Men report a greater number of instances.  This is related to high-risk behaviours such as IV drug usage, injection sharing, and sexual conduct. “Multiple sex partners, or male to male sex is a very high-risk factor for these hepatitis B and C infections,” .

What can be done to avoid it?

The research emphasises the need of ensuring vaccine coverage for Hepatitis B, whereas Hepatitis C may be treated with medications. Experts in India claim that viral hepatitis mortality are not similar to TB, and treatment costs are lower due to the country’s production of generic medications. Additionally, the government’s viral hepatitis control programme provides the vaccination to high-risk persons, including healthcare personnel. The initiative offers treatment for both hepatitis B and C. After introducing the hepatitis B vaccine in certain cities and districts in 2002-2003, the Indian government added the Chronic Hepatitis B Infection (HBV) vaccine to the paediatric immunisation programme in 2011-12.

Why is the report important?

This is the first unified WHO study on viral hepatitis epidemiology, service coverage, and product access, providing actionable data. This paper provides current estimates of the disease burden and coverage of key viral hepatitis services in 187 countries worldwide. At the end of 2022, only 13% of individuals with chronic hepatitis B infection had been identified, with about 3% (7 million) receiving antiviral medication across all areas. In hepatitis C, 36% of persons were diagnosed and 20% (12.5 million) received curative therapy. The results fall short of the worldwide aim of treating 80% of chronic hepatitis B and C patients by 2030. However, there has been a minor but constant improvement in diagnostic and treatment coverage since the 2019 report.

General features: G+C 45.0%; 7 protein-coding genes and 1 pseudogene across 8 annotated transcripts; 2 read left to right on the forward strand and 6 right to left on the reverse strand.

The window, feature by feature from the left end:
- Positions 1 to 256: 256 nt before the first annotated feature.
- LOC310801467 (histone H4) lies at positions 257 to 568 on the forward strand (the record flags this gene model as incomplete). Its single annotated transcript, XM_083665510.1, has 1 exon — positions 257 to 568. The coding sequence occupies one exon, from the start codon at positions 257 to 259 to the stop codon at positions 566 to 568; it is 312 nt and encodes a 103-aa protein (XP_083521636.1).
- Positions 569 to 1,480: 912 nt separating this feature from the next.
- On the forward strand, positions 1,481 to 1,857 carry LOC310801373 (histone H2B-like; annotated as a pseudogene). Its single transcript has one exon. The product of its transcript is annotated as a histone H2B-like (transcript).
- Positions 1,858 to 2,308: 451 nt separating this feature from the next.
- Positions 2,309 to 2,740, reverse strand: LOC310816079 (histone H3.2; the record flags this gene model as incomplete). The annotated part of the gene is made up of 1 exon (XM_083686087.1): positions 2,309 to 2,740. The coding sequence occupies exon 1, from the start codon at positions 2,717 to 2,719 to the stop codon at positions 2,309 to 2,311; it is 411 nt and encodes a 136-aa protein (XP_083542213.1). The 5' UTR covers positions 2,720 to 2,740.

What are the next steps?

Eliminating hepatitis B in India requires comprehensive treatment coverage, immunisation of all newborns, and eliminating discrimination against patients. Mother-to-child transmission accounts for the majority of new infections. The paper highlights that despite the availability of affordable generic viral hepatitis drugs, many nations struggle to obtain them at reduced prices. Pricing inequalities remain among and within WHO regions, with many countries paying higher than global norms.

According to the research, care delivery for viral hepatitis remains centralised and vertical, leaving many affected people with out-of-pocket payments. The plan aims to accelerate efforts towards eradicating viral hepatitis by 2030 using a public health strategy. WHO recommends extending access to testing and diagnostics, implementing fair treatment policies, enhancing preventative efforts, and improving global and national health budgets.